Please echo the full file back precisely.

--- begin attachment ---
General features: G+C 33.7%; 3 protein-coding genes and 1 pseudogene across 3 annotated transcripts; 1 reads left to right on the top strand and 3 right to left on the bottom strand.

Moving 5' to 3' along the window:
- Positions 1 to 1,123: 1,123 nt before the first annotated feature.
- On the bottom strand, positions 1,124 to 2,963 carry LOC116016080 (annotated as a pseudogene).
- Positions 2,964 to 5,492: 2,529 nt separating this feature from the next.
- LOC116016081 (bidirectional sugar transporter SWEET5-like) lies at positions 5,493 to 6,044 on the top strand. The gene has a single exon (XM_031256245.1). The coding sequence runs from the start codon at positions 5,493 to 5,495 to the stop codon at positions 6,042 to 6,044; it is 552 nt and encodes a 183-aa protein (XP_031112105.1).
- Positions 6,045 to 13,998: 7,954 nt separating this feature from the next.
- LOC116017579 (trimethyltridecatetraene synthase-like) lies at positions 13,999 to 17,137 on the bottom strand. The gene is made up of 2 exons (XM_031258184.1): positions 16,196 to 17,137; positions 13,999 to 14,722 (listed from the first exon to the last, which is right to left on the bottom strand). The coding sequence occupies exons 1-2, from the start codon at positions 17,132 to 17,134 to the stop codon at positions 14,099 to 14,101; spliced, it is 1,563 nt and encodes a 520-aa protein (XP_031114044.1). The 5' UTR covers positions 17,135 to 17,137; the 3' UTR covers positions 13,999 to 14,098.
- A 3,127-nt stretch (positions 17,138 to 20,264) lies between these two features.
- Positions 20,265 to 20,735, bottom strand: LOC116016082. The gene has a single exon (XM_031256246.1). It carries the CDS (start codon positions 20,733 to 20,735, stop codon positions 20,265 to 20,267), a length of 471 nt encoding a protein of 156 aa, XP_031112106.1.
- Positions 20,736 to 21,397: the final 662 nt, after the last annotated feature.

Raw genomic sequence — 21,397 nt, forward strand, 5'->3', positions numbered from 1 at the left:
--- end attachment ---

General features: G+C 33.7%; 3 protein-coding genes and 1 pseudogene across 3 annotated transcripts; 1 reads left to right on the top strand and 3 right to left on the bottom strand.

Moving 5' to 3' along the window:
- Positions 1 to 1,123: 1,123 nt before the first annotated feature.
- On the bottom strand, positions 1,124 to 2,963 carry LOC116016080 (annotated as a pseudogene).
- Positions 2,964 to 5,492: 2,529 nt separating this feature from the next.
- LOC116016081 (bidirectional sugar transporter SWEET5-like) lies at positions 5,493 to 6,044 on the top strand. The gene has a single exon (XM_031256245.1). The coding sequence runs from the start codon at positions 5,493 to 5,495 to the stop codon at positions 6,042 to 6,044; it is 552 nt and encodes a 183-aa protein (XP_031112105.1).
- Positions 6,045 to 13,998: 7,954 nt separating this feature from the next.
- LOC116017579 (trimethyltridecatetraene synthase-like) lies at positions 13,999 to 17,137 on the bottom strand. The gene is made up of 2 exons (XM_031258184.1): positions 16,196 to 17,137; positions 13,999 to 14,722 (listed from the first exon to the last, which is right to left on the bottom strand). The coding sequence occupies exons 1-2, from the start codon at positions 17,132 to 17,134 to the stop codon at positions 14,099 to 14,101; spliced, it is 1,563 nt and encodes a 520-aa protein (XP_031114044.1). The 5' UTR covers positions 17,135 to 17,137; the 3' UTR covers positions 13,999 to 14,098.
- A 3,127-nt stretch (positions 17,138 to 20,264) lies between these two features.
- Positions 20,265 to 20,735, bottom strand: LOC116016082. The gene has a single exon (XM_031256246.1). It carries the CDS (start codon positions 20,733 to 20,735, stop codon positions 20,265 to 20,267), a length of 471 nt encoding a protein of 156 aa, XP_031112106.1.
- Positions 20,736 to 21,397: the final 662 nt, after the last annotated feature.

Raw genomic sequence — 21,397 nt, forward strand, 5'->3', positions numbered from 1 at the left: